I cool the leftovers on a wire rack. Once at ambient temperature, place them in a Ziploc bag and they freeze well without sticking. I then reheat them in a toaster (err on the side of low toasting temperature until you figure out what works for your particular toaster). So, depending on how hungry everyone is, I get a day off cooking breakfast every 2-3 days because there’s enough leftovers in the freezer.
Spring is coming, spring is coming, spring is coming! It is a balmy 55 degrees here, we have grass sighted, and the afternoon sun has been so warm the past few days that our house has gained several degrees from passive solar exposure.
While the kids played outside after school today, I paced around and made a much better map than my last few attempts. Scale is still a bit off at parts, but it’s good enough for
government homestead work. I also paced off the entire lot for the first time. It is 62′ by 105′, so about 0.15 acre.
A lot of people were impressed with the garden at the end of last year, but the beds in those pictures only represent #14-20 on the map above. I thought I was doubling the space, but I think I’m closer to tripling the space. Here’s the plan for 2015 planting by bed number (this allows good record keeping for rotation and yield records). I’ll likely finetune this after referencing my companion planting books. And feel free to offer feedback!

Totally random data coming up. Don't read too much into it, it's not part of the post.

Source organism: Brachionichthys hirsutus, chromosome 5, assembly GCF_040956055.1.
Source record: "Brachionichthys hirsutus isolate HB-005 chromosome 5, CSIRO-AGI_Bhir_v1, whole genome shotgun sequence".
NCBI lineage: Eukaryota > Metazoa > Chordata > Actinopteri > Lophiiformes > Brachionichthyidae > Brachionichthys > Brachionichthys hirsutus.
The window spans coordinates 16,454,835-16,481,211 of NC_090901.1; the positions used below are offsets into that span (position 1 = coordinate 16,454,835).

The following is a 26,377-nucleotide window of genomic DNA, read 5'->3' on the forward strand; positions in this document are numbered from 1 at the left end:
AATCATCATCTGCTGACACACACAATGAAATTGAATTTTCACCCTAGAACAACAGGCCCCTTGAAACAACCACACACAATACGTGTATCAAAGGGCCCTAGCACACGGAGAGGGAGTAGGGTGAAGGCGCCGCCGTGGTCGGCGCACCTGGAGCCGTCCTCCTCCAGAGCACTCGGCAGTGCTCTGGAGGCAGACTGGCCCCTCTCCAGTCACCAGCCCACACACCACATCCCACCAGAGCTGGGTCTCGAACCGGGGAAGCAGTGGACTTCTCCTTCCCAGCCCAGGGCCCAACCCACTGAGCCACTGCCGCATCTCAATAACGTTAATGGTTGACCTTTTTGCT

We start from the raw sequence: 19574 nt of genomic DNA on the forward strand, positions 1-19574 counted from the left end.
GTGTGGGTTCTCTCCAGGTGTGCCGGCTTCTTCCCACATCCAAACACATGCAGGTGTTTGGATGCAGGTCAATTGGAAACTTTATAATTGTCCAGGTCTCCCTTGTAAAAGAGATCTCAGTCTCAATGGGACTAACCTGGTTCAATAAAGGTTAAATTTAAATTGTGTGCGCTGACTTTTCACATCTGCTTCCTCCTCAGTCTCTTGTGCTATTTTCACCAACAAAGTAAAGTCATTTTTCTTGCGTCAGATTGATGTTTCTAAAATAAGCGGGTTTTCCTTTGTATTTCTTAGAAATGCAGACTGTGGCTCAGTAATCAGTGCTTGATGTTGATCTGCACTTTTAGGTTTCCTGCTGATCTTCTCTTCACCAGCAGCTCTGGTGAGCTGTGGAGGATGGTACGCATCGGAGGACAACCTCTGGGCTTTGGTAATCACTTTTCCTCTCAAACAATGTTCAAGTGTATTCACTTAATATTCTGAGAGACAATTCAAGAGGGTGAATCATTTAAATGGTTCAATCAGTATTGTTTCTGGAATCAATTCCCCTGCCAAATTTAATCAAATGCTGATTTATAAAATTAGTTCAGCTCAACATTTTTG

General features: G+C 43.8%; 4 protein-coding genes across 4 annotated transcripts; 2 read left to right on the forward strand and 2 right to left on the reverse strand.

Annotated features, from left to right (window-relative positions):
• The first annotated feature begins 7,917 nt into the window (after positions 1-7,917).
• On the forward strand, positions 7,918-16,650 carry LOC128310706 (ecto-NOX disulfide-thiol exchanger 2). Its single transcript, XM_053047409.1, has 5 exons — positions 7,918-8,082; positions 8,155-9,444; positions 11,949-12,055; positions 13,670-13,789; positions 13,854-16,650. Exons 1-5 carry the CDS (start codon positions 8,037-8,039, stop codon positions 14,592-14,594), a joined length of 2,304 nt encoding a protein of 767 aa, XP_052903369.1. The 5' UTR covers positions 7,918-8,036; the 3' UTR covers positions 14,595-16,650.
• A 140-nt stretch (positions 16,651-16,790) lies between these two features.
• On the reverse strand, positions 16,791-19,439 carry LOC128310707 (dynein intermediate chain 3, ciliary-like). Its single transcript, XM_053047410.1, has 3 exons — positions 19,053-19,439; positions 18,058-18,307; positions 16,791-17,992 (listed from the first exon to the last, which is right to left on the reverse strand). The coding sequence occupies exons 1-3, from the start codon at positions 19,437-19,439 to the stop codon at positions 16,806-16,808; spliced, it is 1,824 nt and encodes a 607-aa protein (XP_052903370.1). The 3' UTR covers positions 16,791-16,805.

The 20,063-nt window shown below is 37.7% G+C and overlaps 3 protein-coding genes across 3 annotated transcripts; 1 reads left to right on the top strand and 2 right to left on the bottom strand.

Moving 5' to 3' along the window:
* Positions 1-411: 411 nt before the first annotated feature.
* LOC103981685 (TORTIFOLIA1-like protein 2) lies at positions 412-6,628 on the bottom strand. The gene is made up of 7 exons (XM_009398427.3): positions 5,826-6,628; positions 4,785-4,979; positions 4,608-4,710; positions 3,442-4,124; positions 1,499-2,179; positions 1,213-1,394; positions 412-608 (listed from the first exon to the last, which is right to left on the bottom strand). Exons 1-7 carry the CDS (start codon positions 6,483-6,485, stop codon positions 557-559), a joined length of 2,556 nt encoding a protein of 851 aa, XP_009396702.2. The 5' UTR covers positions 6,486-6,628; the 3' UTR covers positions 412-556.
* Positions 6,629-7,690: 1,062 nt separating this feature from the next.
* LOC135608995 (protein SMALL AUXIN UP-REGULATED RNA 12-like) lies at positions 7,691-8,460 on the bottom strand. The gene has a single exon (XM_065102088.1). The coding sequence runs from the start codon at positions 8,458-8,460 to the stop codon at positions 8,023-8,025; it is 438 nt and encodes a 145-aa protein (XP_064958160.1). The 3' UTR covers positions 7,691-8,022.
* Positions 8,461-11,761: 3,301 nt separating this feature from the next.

- (west) cover crop; (east) green beans
- May not be usable because of tree present, but I will try.
- (early season) peas; (late season) green beans
- Unsure, maybe tetragonia
- Our peach and cherries will get planted here. Not pictured is where my pawpaw seedlings will go. Likely I will put them in the shade of the large maple pictured by the garage. At this stage, the trees still leave a lot of empty space, so I will likely plug in a few things around them.
- Cover crop for future fruit plants.
- Beginning of our bramble hedge. Raspberries and gooseberries.
- Rhubarb (new crowns); one existing plant currently in bed 19 (if it survived).
- Winter squash
- Winter squash
- Cover crop
- Strawberries (some strawberries will get interplanted with perennials against the house)
- Chard and kale
- (early) peas; (late) green beans and tetragonia
Planning for the Future
- Beds 1 and 15-17 will be 2016’s corn patch, hence my effort to keep some of it in cover crops.
- Bed 7 will likely get some haskap and hardy kiwi. When it gets sun, it’s quite intense, but between the houses the sun period isn’t super long. Still not sure what the best use of this space is.
- The large tree in the back yard is a Norway maple, which means it has an incredibly dense canopy, aggressive surface roots, and is basically useless other than as (not terribly useful because of how the sun shifts, and how we use the yard) shade. I am hoping to have it removed in 2016 or 2017, saving the logs for mushroom cultivation, and freeing up space for more plantings. I would do it myself, but power lines are involved – no thanks!